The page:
Sunday, March 11, 2007

My dad's immortality

As a kid, one of the most vivid memories I had of my dad was the strong metallic smell, whenever he would hold me (yes I can still remember the time when I was so tiny that my dad could actually hold me). In fact, even now my dad still smells like metal coins, that's due to the nature of his work.

What's funny is that I remember my dad every time I use a key or a coin. And as my little brother put it when he was sleeping in my dad's bed: "I like sleeping here, it's like having part of my dad with me". And that's how I feel sometimes, I feel as if I have bits of my dad scattered everywhere... My dad's immortality written everywhere.

You might feel tempted to inform me that, in fact, it's not "my dad's smell spread all over the world" but the smell of the 33 years of hard labor in metals... Well, you're wrong. It is my dad's smell and, if our sensory system was more efficient, you could have distinguished my dad's smell out of the other billions. Since, according to this article in S&V # 1071 and this article in the ScienceDaily, metals have no smell unless they enter in contact with the human skin. Only then do they react with lipids of the skin and they produce substances, such as 1-octen-3-one.
which has a mushroom-metallic smell and very low odor threshold, meaning that humans can smell it in extremely minute concentrations

And in fact there's absolutely no metal element in these substances, so maybe the metals play a catalyst's role in all this.

Now, what’s shocking when you think about it (if you think about it in the first place) is the fact that the smell is so strong and penetrating to the point where one can’t really stand it. Such sensitivity to a certain stimulus is a direct indication that this smell was important, as simple as that. So what is so important in smelling {skin+metal}?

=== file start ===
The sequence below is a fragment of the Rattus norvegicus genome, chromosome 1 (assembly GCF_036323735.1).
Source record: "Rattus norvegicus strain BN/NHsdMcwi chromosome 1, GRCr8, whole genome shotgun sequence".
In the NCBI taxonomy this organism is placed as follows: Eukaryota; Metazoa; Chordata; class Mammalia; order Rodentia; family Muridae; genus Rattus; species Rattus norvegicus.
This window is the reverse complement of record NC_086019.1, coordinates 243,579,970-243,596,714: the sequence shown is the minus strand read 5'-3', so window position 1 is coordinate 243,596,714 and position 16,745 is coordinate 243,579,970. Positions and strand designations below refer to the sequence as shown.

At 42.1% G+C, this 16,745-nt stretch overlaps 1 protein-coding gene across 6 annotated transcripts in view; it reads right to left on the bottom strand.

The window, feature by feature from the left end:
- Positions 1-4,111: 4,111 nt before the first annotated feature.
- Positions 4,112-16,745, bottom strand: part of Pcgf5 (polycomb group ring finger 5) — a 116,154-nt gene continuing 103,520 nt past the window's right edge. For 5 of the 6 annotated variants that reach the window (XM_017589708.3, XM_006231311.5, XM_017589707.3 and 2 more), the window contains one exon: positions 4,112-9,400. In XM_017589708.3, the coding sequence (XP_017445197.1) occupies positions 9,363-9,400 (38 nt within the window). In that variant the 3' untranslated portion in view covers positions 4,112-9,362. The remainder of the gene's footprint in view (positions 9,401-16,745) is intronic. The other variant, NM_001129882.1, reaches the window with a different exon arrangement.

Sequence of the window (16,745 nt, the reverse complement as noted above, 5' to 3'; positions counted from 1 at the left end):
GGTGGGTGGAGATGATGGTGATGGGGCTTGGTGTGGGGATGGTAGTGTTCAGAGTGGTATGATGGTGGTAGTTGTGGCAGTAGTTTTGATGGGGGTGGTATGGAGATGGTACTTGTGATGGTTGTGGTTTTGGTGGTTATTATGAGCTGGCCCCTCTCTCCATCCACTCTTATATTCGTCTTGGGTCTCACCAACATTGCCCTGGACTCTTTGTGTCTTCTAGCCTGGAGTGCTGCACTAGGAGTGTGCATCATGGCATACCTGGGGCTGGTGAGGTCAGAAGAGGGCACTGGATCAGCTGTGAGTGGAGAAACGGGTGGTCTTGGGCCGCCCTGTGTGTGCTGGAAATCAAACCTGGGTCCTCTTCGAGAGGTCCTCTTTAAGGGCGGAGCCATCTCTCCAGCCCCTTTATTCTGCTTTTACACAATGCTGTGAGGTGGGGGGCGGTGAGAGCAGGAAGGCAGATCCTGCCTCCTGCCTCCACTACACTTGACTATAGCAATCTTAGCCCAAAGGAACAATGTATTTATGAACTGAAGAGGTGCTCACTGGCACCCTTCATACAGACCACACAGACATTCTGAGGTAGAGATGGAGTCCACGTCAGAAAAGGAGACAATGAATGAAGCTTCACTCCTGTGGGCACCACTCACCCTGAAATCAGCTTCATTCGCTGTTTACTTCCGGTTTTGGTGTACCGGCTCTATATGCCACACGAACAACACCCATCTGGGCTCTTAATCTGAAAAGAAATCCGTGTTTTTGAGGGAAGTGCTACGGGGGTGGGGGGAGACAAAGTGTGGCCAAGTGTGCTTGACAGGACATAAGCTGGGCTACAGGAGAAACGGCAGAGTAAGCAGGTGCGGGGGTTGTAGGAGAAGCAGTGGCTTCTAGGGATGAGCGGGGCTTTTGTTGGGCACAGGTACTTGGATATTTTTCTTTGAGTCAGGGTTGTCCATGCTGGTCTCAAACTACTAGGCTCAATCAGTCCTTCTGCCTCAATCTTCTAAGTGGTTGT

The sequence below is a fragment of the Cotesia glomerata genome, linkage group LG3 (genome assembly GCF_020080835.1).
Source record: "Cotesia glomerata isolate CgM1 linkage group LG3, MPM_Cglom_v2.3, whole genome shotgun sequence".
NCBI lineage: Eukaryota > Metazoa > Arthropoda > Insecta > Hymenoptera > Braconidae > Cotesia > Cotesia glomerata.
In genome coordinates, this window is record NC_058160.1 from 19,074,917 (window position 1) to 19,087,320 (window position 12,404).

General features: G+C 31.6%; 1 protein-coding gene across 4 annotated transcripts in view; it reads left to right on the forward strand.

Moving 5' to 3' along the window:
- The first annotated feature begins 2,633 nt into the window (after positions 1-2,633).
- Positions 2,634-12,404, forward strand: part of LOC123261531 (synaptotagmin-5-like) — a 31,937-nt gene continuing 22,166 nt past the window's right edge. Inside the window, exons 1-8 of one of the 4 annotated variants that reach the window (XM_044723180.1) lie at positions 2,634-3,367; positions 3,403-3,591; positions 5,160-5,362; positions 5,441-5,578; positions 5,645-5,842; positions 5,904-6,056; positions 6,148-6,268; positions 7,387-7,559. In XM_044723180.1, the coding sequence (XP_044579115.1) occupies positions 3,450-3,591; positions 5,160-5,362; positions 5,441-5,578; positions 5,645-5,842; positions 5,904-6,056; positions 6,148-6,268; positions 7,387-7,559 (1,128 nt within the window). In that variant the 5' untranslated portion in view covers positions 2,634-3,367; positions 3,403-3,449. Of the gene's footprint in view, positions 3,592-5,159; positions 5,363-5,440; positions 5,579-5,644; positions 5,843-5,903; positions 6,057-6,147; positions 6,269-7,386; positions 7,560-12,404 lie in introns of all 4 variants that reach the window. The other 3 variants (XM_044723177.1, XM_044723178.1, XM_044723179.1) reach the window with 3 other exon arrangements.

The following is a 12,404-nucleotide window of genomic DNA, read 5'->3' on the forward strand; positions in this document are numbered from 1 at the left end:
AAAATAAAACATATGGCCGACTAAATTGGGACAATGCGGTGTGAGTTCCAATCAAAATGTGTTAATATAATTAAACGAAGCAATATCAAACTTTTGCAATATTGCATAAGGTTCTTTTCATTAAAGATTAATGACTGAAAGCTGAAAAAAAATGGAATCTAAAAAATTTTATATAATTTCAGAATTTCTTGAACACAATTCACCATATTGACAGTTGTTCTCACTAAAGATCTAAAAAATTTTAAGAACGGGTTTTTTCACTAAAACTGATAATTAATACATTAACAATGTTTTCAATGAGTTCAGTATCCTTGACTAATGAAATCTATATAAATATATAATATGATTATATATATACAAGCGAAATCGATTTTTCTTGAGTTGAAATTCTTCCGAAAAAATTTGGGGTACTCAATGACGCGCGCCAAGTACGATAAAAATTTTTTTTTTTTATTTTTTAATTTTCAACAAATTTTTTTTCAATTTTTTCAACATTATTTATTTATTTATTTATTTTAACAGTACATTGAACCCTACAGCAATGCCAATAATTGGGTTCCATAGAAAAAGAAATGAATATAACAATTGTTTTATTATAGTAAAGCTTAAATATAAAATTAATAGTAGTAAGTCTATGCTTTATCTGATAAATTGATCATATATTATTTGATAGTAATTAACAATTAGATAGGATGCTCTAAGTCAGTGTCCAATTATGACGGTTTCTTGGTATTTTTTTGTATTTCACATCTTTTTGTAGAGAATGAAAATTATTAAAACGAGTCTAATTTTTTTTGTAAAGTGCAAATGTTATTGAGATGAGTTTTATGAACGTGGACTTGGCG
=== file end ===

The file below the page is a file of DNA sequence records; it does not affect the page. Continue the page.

Very simple, the same reactions would take place if a sample
because the same 'metallic' odor is produced if you rub blood on skin

Which means that prehistoric individuals might have used their strong sensitivity for such smells might have had a better chance in tracking wounded prays, friends or enemies.

So my dad’s smell isn’t so shallow after all, and he’s as immortal as the human kind... Evolution rocks!

4 comments:

shlemazl said...

Yeah, my dad's smell is immortal too. He smokes.

Chris in MB said...

Hey I must smell like aluminum then!

That kinda sucks... iron, steel, copper, brass, nickel, etc... they all sound cool and have a more macho feel to them. :(
They only thing worse than aluminum would be perhaps zinc, that really is a pussy metal.

Perkunas said...

As I'm sure you know, a dog's brain is mostly olfactory permitting them to have a sense of smell about 10,000 times (not sure how accurate this number is) more sensitive than human olfactory. They say smell connects to the deepest and most evocative centers of the brain, since the sense of smell originally evolved from the original external sensory apparatus of aquatic organisms, if that's not too much of a stretch to imagine. I think it's amazing how a rose or anything else for that matter can emit so many molecules that are so evocative and so powerful to the human sense of smell -- I wonder what the physics of smell might be, what is the average size of a molecule that the human nose can smell or what the threshold is for human smell, what numbers of molecules are required for detectable of an odor?

Pazuzu said...

lol shlemazl my dad smokes too, but the metal smell is stronger, much stronger.

Chris, aluminium is better for cuddling i guess, my dad always has black hands because of his work in metals lol... feel lucky to work with a pussy metal :P

perkunas.... man you've opened doors I would have liked to keep closed lol! now you've defied me to make a presentation about smelling and evolution... shit I hope I remember this in a few weeks :P